Winter brings winter jasmine, flocks of starlings and candyfloss pink skies to London. Make the most of the city on one of these walks, says Sarah Riches
This 51-hectare park near Brixton is best known for its lido, an Art Deco 50m pool which opened in 1937.
But if you can’t face a winter dip then warm up by ambling through the meadows that line the hill up to the Grade II-listed Brockwell Hall.
Behind the hall look out for a 600-year-old oak tree and an old clock tower; beyond that are three ponds and a walled garden. The garden is easily missed but one of the most delightful features of the park, with snowdrops in winter and a pergola tangled with wisteria in spring.
It’s easy – and part of the fun – to get lost on one of the many trails that zig zag through Richmond Park, one of London’s eight royal parks.
The 1,012-hectare space is made up of woodland, grassland and ponds which attract rabbits and foxes, while hedgehogs and bats hibernate in winter.
But the park is best known for its 630 wild red and fallow deer – so have your camera ready if you want to catch the misty breath of one on a frosty day.
Leave the park from a north west exit and grab a takeaway hot drink from Petersham Nurseries before following the path along the River Thames. Along the way you’ll spot hardy rowers and all-weather kayakers. Look out too for Ham House and Garden, a 17th century estate built by a friend of King Charles I.
Bushy Park, another royal park, is behind Hampton Court Palace. King Henry VIII’s former hunting ground is set just off the River Thames, so if you’re up for a long walk you can combine a visit with a traipse around Richmond.
Like Richmond Park, the 445-hectare space is home to 320 red and fallow deer. One of the best routes is to follow the Longford River which runs from Upper Lodge Water Gardens – part of an old canal – to Leg-of-Mutton pond. But if that’s too muddy, stick to the mile-long Chestnut Avenue, which divides the park almost in two. If you’re wearing suitable footwear, from the Diana Fountain you can turn on to Lime Avenue.
If the ground is frozen then tug on your hiking boots and explore Hampstead Heath, a 320-hectare wood in north London.
The heath has 18 ponds, three of which are reserved for wild swimming. But if you’d rather stay on foot then seek out Parliament Hill, a 98m mound with views of St Paul’s Cathedral and The Shard.
You could also loop the meadow in front of the English Heritage property, Kenwood, or seek out the pergola – a beautiful stone pergola wrapped in vines which dates back to 1905. It’s beautiful in all seasons. On chilly days twitchers might spot redwing, fieldfare, siskins and redpoll.
This former early 17th century private garden in Kensington is now open to the public.
Amble around its formal gardens, loop the woodland in the north of the park then follow the path into Kyoto Garden, a Japanese garden with stone lanterns, a waterfall and carp-filled pond. It's especially picturesque under a dusting of snow.
Look out for herring gull and black-headed gull in winter and squirrels and free-roaming peacocks all year round.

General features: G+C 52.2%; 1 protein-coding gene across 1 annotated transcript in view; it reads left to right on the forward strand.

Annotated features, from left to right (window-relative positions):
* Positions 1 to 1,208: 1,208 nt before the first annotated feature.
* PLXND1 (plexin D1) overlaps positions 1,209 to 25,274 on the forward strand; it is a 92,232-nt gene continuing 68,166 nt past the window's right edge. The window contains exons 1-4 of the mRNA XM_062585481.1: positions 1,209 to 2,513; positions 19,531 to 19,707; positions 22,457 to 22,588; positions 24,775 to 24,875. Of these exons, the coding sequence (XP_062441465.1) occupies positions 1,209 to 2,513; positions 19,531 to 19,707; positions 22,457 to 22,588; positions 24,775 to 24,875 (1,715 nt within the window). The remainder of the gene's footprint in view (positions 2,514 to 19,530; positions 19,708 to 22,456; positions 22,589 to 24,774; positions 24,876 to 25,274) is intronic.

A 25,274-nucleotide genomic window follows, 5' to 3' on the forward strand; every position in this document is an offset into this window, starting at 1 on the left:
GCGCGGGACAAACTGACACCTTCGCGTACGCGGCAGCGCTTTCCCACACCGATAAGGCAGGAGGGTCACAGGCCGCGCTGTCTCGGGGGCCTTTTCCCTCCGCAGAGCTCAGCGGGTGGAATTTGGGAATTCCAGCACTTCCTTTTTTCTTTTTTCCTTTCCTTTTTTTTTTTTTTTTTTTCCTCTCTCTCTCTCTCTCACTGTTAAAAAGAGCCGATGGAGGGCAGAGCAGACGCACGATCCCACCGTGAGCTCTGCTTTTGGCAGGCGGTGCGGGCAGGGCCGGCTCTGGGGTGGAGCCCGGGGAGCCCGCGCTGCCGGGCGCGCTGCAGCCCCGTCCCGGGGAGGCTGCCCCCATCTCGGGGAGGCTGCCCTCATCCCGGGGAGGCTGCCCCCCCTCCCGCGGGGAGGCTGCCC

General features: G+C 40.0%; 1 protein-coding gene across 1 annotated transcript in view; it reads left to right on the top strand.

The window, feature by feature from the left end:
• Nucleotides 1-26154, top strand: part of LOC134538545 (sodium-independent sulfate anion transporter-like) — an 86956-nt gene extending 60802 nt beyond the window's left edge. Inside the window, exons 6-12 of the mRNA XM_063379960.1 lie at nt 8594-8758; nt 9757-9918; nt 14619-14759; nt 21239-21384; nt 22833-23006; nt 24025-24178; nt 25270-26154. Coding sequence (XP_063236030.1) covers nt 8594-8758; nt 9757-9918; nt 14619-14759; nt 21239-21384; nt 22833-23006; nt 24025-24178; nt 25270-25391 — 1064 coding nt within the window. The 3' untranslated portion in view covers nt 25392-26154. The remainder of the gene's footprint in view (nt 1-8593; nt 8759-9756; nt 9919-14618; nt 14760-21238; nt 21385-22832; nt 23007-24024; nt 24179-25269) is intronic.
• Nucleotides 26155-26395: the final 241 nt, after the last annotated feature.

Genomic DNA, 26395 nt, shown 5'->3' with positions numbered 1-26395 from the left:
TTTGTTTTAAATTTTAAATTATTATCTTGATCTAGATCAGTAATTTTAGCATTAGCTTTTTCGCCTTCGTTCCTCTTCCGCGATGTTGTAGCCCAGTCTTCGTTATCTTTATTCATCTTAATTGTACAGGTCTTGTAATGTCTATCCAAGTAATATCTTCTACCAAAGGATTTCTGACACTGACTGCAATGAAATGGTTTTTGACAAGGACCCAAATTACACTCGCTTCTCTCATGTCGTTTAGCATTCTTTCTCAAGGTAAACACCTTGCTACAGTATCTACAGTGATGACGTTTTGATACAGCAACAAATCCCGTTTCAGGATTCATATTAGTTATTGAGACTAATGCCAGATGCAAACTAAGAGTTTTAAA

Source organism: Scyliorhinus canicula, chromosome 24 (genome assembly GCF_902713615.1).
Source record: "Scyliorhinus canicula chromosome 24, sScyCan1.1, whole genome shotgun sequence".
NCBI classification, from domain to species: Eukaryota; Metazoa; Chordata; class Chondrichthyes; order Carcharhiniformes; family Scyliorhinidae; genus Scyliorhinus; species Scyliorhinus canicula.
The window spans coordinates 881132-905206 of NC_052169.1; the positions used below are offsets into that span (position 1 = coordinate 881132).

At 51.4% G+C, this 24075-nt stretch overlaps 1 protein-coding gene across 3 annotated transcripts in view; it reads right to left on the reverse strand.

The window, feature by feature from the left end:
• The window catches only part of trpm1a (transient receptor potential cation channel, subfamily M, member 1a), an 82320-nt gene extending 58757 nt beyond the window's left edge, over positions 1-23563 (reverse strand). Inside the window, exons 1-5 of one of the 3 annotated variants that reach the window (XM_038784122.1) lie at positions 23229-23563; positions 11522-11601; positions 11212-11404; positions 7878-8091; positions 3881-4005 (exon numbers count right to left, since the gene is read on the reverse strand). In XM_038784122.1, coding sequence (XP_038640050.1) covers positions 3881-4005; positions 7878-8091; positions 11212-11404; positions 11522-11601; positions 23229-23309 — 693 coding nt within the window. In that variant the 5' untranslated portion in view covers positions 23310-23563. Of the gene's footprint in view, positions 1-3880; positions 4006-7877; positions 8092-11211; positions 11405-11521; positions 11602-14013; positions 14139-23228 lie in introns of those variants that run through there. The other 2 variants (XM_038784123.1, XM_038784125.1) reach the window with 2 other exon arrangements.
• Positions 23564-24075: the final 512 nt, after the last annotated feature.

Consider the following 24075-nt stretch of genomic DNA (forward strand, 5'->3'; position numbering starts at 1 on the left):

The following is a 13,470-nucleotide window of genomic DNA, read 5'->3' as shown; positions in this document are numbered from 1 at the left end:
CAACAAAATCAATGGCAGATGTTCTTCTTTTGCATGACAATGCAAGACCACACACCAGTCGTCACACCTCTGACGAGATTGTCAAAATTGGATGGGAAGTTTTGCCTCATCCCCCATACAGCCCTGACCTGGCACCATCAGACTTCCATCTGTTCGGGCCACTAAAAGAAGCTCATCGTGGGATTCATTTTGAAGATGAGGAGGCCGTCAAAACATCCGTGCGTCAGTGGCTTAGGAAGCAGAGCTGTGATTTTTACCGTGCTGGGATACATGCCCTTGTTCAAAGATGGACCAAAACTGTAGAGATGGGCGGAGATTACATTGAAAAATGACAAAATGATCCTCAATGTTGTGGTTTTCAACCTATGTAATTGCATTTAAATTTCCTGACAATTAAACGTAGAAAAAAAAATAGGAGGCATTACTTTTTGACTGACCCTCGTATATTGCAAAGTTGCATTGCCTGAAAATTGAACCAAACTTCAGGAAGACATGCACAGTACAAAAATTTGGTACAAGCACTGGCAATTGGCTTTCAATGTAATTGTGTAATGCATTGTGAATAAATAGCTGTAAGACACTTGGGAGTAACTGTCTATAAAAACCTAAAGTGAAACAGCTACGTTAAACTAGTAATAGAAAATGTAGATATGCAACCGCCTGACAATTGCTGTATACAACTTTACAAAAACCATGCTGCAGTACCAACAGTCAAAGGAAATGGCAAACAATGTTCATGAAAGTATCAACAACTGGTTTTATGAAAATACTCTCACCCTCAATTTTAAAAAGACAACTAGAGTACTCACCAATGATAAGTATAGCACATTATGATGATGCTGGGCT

On a crisp winter’s day, there are few better places to be than at the top of Greenwich Park.
The 74-hectare space is part of a UNESCO World Heritage Site, as it overlooks the National Maritime Museum and the Old Royal Naval College, with the River Thames and Canary Wharf in the distance.
Most people only loop the bottom of the park near the children’s playground before puffing their way to the top of the hill, which is home to the Royal Observatory and the Meridian Line – the official starting point for each new day. But it’s worth visiting the south of the park, as there’s a bandstand, pond and deer park in the south east corner. For a longer walk, cross Charlton Way and circle Blackheath Common, a windswept 101-hectare heath.
This nature reserve, a few minutes’ walk from Tottenham Hale tube, is made up of 10 reservoirs. While you can’t really get lost, the viewing platform in the Grade II-listed Coppermill Tower in the centre of the grounds is a handy spot in which to get your bearings.
A 2km trail cuts through the wetlands. If you’re lucky, the hide may be open, from which you may spot cormorant, firecrest and rose-chested bullfinch. While the reservoirs supply water to 3.5 million people, anglers with a permit are allowed to fish for carp, bream, rainbow trout and eel.
From Walthamstow Wetlands you can follow the River Lea south past Springfield Park to explore Lea Valley.
Cross over the bridge at the bottom of the park and follow the trail through Lea Valley Marina to Hackney Marshes, an area dubbed the Hackney Riviera.
The woodland trail, which is framed by a tunnel of mature trees in parts, runs parallel to the river. Along the way you might spot cows and horses, and if you keep going, you’ll end up in Queen Elizabeth Olympic Park. The River Thames is further south.
Connecting the Grand Union Canal in west London to the River Thames in the east, the Regent’s Canal makes for a classic winter walk.
Follow the towpath from Angel to Limehouse and you’ll pass locks, cafes and Broadway Market, which guides you to London Fields. Return to the canal and continue to Victoria Park. Loop the Chinese pagoda, which is set within a boating lake, then circle around East Lake, the model boating lake and old English garden.
If you want to walk further, continue south to Mile End Park and on to Limehouse Basin.
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